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Unusual, Richly-Decorated, Ottoman Silver Ewer

Ottoman Turkey
18th-19th century

height: 16.8cm, width: 13.5cm, weight: 340g



UK art market

This unusual ewer is from the Ottoman empire, and most probably from Turkey itself. It is of pear or tear shape, with an ‘S’-shaped spout, and a vine-like curling silver handle. The lid is hinged and domed.

The remarkable aspect of this ewer is that it is completely covered with silver applique work in the form of vine leaves, grapes, and a variety of flowers, all in high relief. The designs are inset with several dozen red glass and turquoise-coloured cabochons. The floral forms are not unlike those seen on Iznik tiles, and the practice of encrusting vessels with metal overlay and stones has a long precedent in Ottoman decoration.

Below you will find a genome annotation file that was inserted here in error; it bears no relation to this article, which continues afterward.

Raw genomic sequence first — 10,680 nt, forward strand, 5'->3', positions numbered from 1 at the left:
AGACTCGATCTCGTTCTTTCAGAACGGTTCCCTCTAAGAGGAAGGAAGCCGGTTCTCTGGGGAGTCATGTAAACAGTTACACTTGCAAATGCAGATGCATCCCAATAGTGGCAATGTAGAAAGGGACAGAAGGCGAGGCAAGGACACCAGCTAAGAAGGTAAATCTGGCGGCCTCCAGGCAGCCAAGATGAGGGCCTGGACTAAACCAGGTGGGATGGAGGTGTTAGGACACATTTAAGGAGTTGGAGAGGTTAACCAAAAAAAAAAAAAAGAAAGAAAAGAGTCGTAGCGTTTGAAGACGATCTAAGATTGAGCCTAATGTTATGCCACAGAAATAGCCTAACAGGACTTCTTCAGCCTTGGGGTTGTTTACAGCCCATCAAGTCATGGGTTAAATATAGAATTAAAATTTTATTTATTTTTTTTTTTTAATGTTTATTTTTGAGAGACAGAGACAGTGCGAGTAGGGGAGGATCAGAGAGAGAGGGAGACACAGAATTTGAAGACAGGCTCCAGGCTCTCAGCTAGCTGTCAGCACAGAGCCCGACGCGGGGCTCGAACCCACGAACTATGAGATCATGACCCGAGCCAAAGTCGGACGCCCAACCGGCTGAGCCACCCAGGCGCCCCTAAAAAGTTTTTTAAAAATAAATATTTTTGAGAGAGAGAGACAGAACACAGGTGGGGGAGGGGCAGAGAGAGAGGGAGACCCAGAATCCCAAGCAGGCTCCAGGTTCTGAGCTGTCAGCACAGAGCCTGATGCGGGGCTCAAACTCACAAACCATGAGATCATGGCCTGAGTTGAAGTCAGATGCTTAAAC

The ewer sits on a flat, plain base, and the handle has several silver bunches of grapes in its lower section, to emphasise the vine-like aspect of the handle.

The lid is domed and is complete; it was never intended to have a finial.

The ewer does not have a maker’s mark, but does have French import marks – these are small, impressed ‘Swan’ marks on the rim, lid and handle.

The ‘Swan’ mark was introduced on 1st June 1864, it was used on silver articles, old and new, imported into France from countries without Customs Conventions. Its use was discontinued on 1st June 1893 after which it was stipulated that all imported gold and silver should comply with the same conditions as those articles manufactured in France.

The ewer is in fine condition.


Artan, T. et al, Palace of Gold & Light: Treasures from the Topkapi, Istanbul, Palace Arts Foundation, 2000.

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